Eating and shopping healthy + sustainably doesn’t have to drain your bank account or rule your life — and while it does add up, there are ways around overspending and overwhelm at the grocery store. I will point out, it’s certainly a privilege to make your wellbeing and the wellbeing of our planet a top priority, because again — it can often be a financial and mental investment, and being able to invest in things like this is a privilege. But to a degree, it may be a matter of priority — prioritizing your health over things you’d spend that money on that don’t necessarily fuel or nourish you.

Shoppin’ at Trader Joe’s with my personal photographer (jk my brother took this pic and I do not have a personal photographer)

The way I look at it: your health is worth investing in. Grocery shopping with your wellbeing in mind is way cheaper and easier than dealing with diseases, skin problems and painful illnesses down the line.

That’s not to say I never go out, or that I advise against it — you gotta live a little. But cutting certain expenses for the sake of being able to afford food that does nourish and fuel me is so worth it.

Note: this is meant to be a standard guide for navigating the grocery store – not to be used verbatim! If you use this, of course, add or omit what you like and what’s available and within your budget. * I shop mainly at local food markets whenever possible, Kroger, Trader Joe’s, the farmer’s market and Aldi, depending on the season, my schedule and budget.


1. Make a LIST! I write my lists out in categories and ordered based on (a) where things are laid out in the store and (b) what type of food, so I make sure not to get too much of one thing. When using a list, I find myself sticking to the perimeter of the grocery store without going down the aisles, other than for a few items, because the aisles are where all the packaged/processed products with added + refined sugars hide, and avoiding these products keeps our bodies, planet and wallets feelin’ good. Here is a general list, but note that I don’t usually buy 100% of these products at once; it’s just what I like to have on hand to make macro bowls, tacos, salads, snacks and soups. The combinations are endless and change with the season, my cycle and ever-changing tastebuds. :

I don't buy all of this at once; this is a general list of things I like to cycle through and typically how I organize my lists per trip!
I don’t buy all of this at once; this is a general list of things I like to cycle through and typically how I organize my lists per trip!

2. Stick to the perimeter! Grocery stores are deliberate with the way they package and place their items so you spend more money and time there, and keep coming back for the addictive stuff! (Priciest options are always at eye level, the packaged / overly-processed foods are in the center, milk/eggs/staples you usually go to the store for are in the back so that you have to pass all that stuff on your way to them. STICK TO THE PERIMETER AND THE PLAN, PEOPLE!

3. Farmers markets and the frozen section are your friend! The thing about grocery stores is that even when things are laid out as fresh — they’ve often already been frozen on their way to the store, and then thawed so they keep. So, essentially, when you buy fresh chicken/fish — you’re likely buying thawed chicken/fish. And the thing about frozen fruits/vegetables: they’re typically just as, if not more fresh than the marketed fresh produce because they’re picked at their peak and then flash frozen. So frozen food is the way to go! And shopping at farmer’s markets is usually your best bet because it’s all locally sourced, which makes that stuff more sustainable. Good for our wallets, bodies and planet — and you’re supporting a small business. Quadruple win.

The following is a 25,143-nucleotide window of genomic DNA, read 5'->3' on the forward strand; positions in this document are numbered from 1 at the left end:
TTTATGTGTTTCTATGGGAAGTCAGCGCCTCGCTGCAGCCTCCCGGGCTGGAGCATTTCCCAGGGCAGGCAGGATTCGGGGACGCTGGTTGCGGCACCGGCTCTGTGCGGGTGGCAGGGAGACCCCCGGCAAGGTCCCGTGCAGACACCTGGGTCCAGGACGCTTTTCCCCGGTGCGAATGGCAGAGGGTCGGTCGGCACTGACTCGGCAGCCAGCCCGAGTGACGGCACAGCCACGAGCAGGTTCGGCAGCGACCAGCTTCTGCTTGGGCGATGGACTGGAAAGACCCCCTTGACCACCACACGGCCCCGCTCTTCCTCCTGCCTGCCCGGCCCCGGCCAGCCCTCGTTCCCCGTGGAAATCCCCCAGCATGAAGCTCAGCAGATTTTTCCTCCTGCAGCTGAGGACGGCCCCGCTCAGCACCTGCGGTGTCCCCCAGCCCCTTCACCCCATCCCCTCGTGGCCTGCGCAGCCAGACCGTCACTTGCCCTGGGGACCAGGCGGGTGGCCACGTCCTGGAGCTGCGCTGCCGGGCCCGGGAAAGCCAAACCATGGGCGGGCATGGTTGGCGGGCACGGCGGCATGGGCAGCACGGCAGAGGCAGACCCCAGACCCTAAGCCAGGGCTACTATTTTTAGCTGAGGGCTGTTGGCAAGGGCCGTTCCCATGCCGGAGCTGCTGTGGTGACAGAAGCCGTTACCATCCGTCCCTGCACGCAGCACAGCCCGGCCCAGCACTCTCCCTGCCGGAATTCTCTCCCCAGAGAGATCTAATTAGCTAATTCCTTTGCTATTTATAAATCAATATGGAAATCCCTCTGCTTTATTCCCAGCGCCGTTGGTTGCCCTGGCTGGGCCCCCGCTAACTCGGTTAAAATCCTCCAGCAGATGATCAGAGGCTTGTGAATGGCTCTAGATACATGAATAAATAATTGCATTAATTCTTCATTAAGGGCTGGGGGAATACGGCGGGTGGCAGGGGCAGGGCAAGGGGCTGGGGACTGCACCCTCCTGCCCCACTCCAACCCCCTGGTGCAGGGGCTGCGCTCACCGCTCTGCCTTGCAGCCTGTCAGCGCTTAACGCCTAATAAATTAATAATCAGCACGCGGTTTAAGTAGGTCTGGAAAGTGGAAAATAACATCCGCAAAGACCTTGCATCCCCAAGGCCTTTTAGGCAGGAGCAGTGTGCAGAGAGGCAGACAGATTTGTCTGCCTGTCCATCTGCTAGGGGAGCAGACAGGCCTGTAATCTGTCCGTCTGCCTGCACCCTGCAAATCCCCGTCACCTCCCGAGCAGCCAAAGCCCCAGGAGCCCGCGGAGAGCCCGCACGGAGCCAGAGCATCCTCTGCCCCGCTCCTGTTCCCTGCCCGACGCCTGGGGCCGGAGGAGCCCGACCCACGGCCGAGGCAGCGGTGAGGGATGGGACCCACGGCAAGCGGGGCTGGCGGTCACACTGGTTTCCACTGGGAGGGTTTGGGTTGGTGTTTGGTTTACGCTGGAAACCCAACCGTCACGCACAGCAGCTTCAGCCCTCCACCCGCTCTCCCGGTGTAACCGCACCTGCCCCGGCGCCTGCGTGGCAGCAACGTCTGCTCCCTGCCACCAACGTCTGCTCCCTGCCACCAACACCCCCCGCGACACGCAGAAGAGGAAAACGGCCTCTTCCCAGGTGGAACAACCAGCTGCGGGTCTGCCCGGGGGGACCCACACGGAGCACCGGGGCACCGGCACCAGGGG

4. Buy dry food / pantry items in BULK! These are things I stock up on about once every two months: nuts, seeds, spices, oats, oils. Buying in bulk usually helps save money and allows for less packaging!

5. Bring your own bags (and, pro tip, a COAT even if it’s not cold outside)! Not only is it better for the environment in reducing plastic use and need for more plastic, but a lot of stores now charge you a small amount for bags (or take a small amount off your total if you bring your own). And re: the coat tip — you’re basically walking around a giant refrigerator.

6. Bring your own PRODUCE bags! I try to stay away from the pre-packaged veggies and plastic baggies. It’s more cost-efficient, better for the planet AND your body to avoid foods that have been wrapped in plastic. Bring your own cloth baggies and go for the loose/bundled herbs, veggies and whole potatoes. Here are the reusable bags I bring for produce!

7. Get your toiletries online! They are always significantly more pricey at the grocery store. Amazon is my close friend!

8. Don’t go while hungry! I think we’ve all been there. Do it for your wallet and your fridge space

9. Find deals on Amazon, Marshalls, Aldi, or Target/Walmart. YOU DO NOT NEED TO GO TO WHOLE FOODS TO EAT WELL. Some of the higher quality organic stuff can unfortunately only be found at health food stores like that — but not all of it is necessary. I will say, some of that stuff is priced more highly because of the quality or effects on the body, but I believe good health is about stripping away rather than adding to. My goal is not to get everyone to drain their wallets by buying superfoods at expensive stores, but rather to encourage you to slowly start incorporating foods that help your body into your diet, in a manageable, approachable and accessible way.

Happy shopping!

Lookin’ at lettuce